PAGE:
While concerns over patient safety and optimising efficiency have tended to limit student involvement, well supervised students should be viewed as positive contributors to patient care and not as risks.1 Furthermore, working with the same people in the same environment may be helpful, and it may be advantageous for TI attachments to be aligned with PGY1 posts. However, ensuring the TI year complements, rather than replicates PGY1 is also advantageous.

The TI year easing the transition: critical incident discussion—Junior house officers often provide much of the ‘supervision’ and teaching for TIs, but their high service load may limit the amount of time for reflection to optimise learning from the case. Opportunities to discuss experiences, including critical incidents, provide a way for students to make sense of cases and situations they have seen on the ward, by reflecting on diagnostic processes and decisions, thereby honing their clinical reasoning skills.39,41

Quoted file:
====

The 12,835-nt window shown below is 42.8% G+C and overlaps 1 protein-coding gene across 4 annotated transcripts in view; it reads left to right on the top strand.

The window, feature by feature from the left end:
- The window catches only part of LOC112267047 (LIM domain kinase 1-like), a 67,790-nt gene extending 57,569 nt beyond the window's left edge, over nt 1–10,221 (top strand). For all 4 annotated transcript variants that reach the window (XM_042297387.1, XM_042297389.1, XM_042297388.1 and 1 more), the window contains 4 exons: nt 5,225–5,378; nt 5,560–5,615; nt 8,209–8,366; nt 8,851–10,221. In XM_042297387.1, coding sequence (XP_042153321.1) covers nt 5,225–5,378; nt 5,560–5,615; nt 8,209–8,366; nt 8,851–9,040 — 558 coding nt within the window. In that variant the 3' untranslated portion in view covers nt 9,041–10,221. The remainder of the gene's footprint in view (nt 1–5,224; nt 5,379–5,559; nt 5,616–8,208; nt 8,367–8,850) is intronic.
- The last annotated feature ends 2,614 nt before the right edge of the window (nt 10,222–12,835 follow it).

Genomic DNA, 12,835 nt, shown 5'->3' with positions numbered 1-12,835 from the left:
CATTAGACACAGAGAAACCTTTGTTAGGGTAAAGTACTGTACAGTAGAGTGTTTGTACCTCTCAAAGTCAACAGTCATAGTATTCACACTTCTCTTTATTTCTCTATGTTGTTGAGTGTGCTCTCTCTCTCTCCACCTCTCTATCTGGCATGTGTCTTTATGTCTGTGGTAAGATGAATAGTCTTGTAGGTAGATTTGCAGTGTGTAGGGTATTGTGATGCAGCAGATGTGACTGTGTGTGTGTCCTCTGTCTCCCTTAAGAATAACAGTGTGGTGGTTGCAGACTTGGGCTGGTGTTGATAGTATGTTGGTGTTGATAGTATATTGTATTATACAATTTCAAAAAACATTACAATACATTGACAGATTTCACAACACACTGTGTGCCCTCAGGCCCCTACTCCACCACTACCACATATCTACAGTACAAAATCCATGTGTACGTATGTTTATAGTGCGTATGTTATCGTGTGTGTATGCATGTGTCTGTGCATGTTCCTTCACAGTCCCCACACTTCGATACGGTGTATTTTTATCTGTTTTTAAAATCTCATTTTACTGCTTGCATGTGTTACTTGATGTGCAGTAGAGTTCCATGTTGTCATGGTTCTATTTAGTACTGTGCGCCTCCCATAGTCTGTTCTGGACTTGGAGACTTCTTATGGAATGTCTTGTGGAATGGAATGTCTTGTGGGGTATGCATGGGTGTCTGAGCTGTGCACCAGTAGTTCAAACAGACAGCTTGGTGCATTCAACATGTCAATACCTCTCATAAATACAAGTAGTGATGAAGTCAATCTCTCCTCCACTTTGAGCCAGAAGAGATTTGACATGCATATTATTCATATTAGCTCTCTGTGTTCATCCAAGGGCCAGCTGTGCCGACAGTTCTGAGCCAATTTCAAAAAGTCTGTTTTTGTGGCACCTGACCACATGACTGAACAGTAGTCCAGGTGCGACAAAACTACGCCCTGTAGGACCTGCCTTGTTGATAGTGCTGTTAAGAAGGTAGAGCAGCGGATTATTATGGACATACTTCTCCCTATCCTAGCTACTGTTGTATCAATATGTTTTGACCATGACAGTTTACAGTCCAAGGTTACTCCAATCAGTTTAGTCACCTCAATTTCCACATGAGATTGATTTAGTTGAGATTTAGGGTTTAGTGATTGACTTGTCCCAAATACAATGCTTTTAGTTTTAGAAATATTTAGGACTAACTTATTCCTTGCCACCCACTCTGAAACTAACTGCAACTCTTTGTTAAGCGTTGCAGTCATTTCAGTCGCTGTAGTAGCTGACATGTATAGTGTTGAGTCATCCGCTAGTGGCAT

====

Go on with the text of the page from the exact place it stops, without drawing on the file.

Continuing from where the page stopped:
Critical incident discussion could also be a venue to discuss ethical and professional issues; for example, when to call for help.25 The importance of effective and supportive supervision cannot be overemphasised.13

The TI year easing the transition: specific courses—Other positive interventions described in the literature include “Patient Safety and Crisis Management” courses,42 disease prevention and health promotion,43 professionalism,44 and learning about the theory and practice of teaching.45–49

The relevance of learning must be clear to the students. Students may not recognise the importance of some of these educational interventions as they will not have had experience of the workplace and the responsibilities they will have as doctors. Learning occurring when TIs are actually caring for patients will often maximise relevance and learning.